After the initial break-in with the aforementioned track, I found that Ms. Spalding’s voice opened up, there were more than just pile-driving bass and drums to be found, and that the various instruments (guitar, bass, drums, backing vocals) had begun to space themselves out to where the songs did not sound as “congested” as initially. I tried a different song, “Kodachrome / Maybelline” off of Simon and Garfunkel – The Concert in Central Park, in order to move away from the bass-heavy to something a bit more folk-rock in nature. (Format: 192/24 WAV, also from HDTracks.). Whereas the HD700s absolutely crushed it with the bass-heavy fusion-cum-funk-cum-jazz of Esperanza Spalding, they presented almost an excessively heavy-handed presentation to Kodachrome that gave a wide soundspace, but over-emphasis to the bass and drums. Other songs, such as “Mrs. Robinson” and “The Sound of Silence” had an exquisitely open, yet never brittle, presentation. In comparison, the HD598s, even with the improved Blue Dragon cable, gave a very bass-light presentation to “Good Lava,” but absolutely nailed it with Simon & Garfunkel. These HD700s weren’t your traditional Sennheisers, they were bringing me back to my days as a college DJ where I ran my show with Grado RS2s into a console…. Punchy, and in your face.
I decided to mix things up a bit and move away from folk-rock and modern-engineered fusion-pop and geared up to my reference albums; Bob Marley: Legend (192/24 WAV), Miles Davis’ Kind of Blue (192/24 WAV), and Claudio Abbado conducting the Berlin Philharmoniker through Beethoven’s 9th symphony (96/24 WAV). Each one gave me a varied result. Bob Marley’s Legend was a bass-heavy experience on the HD700s. I never felt wanting for more bass, and the album hit the headphones hard. At this point, I realized that the HD700s were something that the 598s were not: FAST. These headphones never stumbled over passages that melded piledriving bass lines with delicate female background vocals, nor did they fail to pick up nuances when instruments peeked in (i.e.: Jammin’) out of nowhere. This trend of picking up nuances continued with Kind of Blue. On the HD598s, the opening of “So What” had a noticeable bassline, but the HD700s revealed a more analytical mindset, picking up the bass plucks, but the sound of fingers going onto the fingerboard right before the pluck itself. My fears that the lack of treble would hurt the listening experience (as it did somewhat in the Simon and Garfunkel Central Park concert) were unfounded, as even Bill Evans’ delicate piano work was brought to the forefront. Even in “All Blues” where the piano takes a backseat to Miles’ muted trumpet, the random progression of piano that sounded like one note being pushed constantly was in actuality many notes played rapidly in a progression. The HD598s stumbled here, seemingly having to choose between muted trumpet and rapid piano, and not asserting either one.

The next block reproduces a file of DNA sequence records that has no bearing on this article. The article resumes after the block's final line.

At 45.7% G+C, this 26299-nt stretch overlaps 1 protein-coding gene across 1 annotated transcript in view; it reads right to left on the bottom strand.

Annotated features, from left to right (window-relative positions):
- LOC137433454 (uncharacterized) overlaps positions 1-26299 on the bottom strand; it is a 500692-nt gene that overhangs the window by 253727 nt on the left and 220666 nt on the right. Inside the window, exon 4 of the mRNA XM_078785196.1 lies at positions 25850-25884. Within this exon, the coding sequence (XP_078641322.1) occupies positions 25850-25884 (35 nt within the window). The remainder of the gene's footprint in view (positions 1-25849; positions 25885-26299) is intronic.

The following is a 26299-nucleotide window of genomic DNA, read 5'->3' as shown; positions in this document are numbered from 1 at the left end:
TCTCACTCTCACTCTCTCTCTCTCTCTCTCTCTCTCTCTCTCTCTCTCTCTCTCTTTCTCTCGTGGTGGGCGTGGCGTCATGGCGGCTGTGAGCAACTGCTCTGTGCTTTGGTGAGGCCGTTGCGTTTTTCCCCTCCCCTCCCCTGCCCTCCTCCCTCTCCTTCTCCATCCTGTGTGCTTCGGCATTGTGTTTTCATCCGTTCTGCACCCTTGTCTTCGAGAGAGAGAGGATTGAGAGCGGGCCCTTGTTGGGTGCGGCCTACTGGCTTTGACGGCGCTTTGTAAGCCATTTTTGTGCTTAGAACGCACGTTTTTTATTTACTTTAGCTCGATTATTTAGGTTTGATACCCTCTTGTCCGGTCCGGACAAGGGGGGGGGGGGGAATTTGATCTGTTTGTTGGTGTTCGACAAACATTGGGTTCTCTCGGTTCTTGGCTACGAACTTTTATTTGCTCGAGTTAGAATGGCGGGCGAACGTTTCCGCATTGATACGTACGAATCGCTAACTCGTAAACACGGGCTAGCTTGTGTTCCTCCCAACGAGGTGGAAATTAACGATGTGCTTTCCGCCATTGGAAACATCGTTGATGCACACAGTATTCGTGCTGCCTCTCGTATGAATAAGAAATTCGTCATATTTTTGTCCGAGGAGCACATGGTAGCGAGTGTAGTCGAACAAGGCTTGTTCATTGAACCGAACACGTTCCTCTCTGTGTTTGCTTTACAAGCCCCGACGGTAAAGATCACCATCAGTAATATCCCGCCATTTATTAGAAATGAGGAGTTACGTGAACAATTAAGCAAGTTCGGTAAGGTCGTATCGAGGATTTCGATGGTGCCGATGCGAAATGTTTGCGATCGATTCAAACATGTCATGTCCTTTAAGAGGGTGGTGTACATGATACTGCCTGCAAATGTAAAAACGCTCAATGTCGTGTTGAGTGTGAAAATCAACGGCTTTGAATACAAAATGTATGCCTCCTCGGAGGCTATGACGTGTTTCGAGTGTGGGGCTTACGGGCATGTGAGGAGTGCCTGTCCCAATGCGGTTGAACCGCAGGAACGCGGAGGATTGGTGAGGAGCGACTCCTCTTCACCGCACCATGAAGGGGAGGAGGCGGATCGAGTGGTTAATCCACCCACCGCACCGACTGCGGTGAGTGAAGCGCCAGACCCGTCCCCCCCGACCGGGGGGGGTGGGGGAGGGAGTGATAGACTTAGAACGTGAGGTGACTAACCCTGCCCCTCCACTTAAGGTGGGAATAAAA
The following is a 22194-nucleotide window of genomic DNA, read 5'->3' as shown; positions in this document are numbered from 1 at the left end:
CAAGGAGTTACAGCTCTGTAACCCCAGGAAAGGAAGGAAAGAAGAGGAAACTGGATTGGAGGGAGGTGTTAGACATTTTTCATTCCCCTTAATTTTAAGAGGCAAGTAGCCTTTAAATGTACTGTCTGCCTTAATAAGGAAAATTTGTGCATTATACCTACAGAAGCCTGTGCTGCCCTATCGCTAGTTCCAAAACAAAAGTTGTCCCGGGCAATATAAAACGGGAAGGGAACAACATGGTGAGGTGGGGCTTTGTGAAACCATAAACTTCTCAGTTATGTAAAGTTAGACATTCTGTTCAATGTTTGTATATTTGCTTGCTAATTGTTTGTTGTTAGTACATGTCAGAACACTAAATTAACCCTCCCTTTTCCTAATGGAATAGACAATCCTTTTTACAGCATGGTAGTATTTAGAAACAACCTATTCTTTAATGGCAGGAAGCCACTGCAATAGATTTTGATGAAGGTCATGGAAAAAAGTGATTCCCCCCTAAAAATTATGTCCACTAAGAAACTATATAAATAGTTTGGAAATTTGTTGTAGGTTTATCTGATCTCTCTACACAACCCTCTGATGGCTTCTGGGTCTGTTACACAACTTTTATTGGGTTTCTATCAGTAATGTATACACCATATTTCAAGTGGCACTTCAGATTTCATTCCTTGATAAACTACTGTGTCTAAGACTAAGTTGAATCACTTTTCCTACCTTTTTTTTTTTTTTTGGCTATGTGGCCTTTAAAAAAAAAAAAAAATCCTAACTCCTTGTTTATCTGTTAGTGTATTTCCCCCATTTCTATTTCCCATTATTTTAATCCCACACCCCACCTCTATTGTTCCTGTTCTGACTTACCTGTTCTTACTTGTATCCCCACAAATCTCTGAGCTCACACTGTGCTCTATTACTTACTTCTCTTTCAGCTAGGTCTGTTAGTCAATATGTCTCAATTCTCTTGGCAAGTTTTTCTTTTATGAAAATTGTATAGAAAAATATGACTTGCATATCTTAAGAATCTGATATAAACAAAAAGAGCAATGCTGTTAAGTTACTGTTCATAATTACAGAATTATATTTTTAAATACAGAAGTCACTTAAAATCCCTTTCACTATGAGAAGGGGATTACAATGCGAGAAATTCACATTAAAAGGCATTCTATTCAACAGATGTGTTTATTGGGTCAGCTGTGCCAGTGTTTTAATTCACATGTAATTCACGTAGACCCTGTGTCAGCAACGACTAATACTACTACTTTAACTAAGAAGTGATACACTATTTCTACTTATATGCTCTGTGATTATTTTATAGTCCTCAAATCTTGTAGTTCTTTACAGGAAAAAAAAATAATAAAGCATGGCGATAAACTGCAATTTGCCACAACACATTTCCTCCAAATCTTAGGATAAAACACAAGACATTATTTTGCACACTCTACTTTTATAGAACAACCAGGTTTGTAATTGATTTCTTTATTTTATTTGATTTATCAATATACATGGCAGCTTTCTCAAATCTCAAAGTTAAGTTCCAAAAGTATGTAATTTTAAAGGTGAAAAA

Lastly, Abbado’s rendering of the 9th symphony. I’m not going to ever say that the HD700s are the ideal “classical listening headphone,” as while they are analytical, they’re anything but reference (whereas the HD598s are not terribly analytical, but very neutral). They powerhouse through the album, and while they sacrifice some absolute top-end, they bring out the bass. On O Freunde nicht dise Tone”, the bass of the timpanis was highly emphasized, while vocals and violins somewhat subdued, although very existent. I’m not sure if this is because the DR of this album is 16, or if it’s because the glut of this album is outside of the HD700’s sweet spot. I consistently found myself having to raise the volume, only to be caught out by one of the more powerful sections (i.e.: Ode to Joy) of the movement. At the same time, it could be that the PONO is near its power limits in single-ended operation. The HD598s won out here, being grainier in delivery, but more consistent based on the available amount of power that could be sent to the headphones.